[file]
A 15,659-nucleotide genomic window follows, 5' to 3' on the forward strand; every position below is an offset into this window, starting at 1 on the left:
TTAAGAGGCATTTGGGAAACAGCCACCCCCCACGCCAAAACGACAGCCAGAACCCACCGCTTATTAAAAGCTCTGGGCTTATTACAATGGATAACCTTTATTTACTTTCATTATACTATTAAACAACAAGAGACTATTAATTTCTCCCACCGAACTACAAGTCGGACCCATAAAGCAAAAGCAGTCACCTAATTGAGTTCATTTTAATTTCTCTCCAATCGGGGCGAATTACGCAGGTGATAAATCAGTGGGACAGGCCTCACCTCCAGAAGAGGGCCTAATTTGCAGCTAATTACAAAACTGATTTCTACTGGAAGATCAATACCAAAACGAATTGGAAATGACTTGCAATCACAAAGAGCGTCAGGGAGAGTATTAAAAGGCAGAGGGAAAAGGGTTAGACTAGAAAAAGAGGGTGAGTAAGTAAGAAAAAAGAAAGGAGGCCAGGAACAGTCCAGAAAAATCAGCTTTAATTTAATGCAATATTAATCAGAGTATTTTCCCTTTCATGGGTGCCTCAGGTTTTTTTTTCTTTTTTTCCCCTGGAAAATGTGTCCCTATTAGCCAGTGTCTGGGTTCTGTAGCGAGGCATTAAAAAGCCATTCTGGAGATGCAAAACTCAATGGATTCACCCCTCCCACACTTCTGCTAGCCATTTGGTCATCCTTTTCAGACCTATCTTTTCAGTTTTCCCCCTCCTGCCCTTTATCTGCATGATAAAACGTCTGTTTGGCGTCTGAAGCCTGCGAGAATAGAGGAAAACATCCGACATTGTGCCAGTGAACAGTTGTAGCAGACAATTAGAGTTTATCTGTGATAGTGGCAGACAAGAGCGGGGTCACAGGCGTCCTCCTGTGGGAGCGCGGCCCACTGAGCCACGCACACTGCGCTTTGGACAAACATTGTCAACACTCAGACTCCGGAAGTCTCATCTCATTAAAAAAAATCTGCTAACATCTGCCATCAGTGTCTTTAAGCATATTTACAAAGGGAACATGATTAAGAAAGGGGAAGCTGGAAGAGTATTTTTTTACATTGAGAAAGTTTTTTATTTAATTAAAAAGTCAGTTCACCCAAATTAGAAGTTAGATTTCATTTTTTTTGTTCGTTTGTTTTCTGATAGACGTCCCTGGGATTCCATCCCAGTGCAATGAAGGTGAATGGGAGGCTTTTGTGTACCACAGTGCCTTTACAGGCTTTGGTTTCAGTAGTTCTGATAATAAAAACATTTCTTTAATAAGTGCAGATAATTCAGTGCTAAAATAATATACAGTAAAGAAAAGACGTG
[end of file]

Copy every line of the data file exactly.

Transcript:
A 15,659-nucleotide genomic window follows, 5' to 3' on the forward strand; every position below is an offset into this window, starting at 1 on the left:
TTAAGAGGCATTTGGGAAACAGCCACCCCCCACGCCAAAACGACAGCCAGAACCCACCGCTTATTAAAAGCTCTGGGCTTATTACAATGGATAACCTTTATTTACTTTCATTATACTATTAAACAACAAGAGACTATTAATTTCTCCCACCGAACTACAAGTCGGACCCATAAAGCAAAAGCAGTCACCTAATTGAGTTCATTTTAATTTCTCTCCAATCGGGGCGAATTACGCAGGTGATAAATCAGTGGGACAGGCCTCACCTCCAGAAGAGGGCCTAATTTGCAGCTAATTACAAAACTGATTTCTACTGGAAGATCAATACCAAAACGAATTGGAAATGACTTGCAATCACAAAGAGCGTCAGGGAGAGTATTAAAAGGCAGAGGGAAAAGGGTTAGACTAGAAAAAGAGGGTGAGTAAGTAAGAAAAAAGAAAGGAGGCCAGGAACAGTCCAGAAAAATCAGCTTTAATTTAATGCAATATTAATCAGAGTATTTTCCCTTTCATGGGTGCCTCAGGTTTTTTTTTCTTTTTTTCCCCTGGAAAATGTGTCCCTATTAGCCAGTGTCTGGGTTCTGTAGCGAGGCATTAAAAAGCCATTCTGGAGATGCAAAACTCAATGGATTCACCCCTCCCACACTTCTGCTAGCCATTTGGTCATCCTTTTCAGACCTATCTTTTCAGTTTTCCCCCTCCTGCCCTTTATCTGCATGATAAAACGTCTGTTTGGCGTCTGAAGCCTGCGAGAATAGAGGAAAACATCCGACATTGTGCCAGTGAACAGTTGTAGCAGACAATTAGAGTTTATCTGTGATAGTGGCAGACAAGAGCGGGGTCACAGGCGTCCTCCTGTGGGAGCGCGGCCCACTGAGCCACGCACACTGCGCTTTGGACAAACATTGTCAACACTCAGACTCCGGAAGTCTCATCTCATTAAAAAAAATCTGCTAACATCTGCCATCAGTGTCTTTAAGCATATTTACAAAGGGAACATGATTAAGAAAGGGGAAGCTGGAAGAGTATTTTTTTACATTGAGAAAGTTTTTTATTTAATTAAAAAGTCAGTTCACCCAAATTAGAAGTTAGATTTCATTTTTTTTGTTCGTTTGTTTTCTGATAGACGTCCCTGGGATTCCATCCCAGTGCAATGAAGGTGAATGGGAGGCTTTTGTGTACCACAGTGCCTTTACAGGCTTTGGTTTCAGTAGTTCTGATAATAAAAACATTTCTTTAATAAGTGCAGATAATTCAGTGCTAAAATAATATACAGTAAAGAAAAGACGTG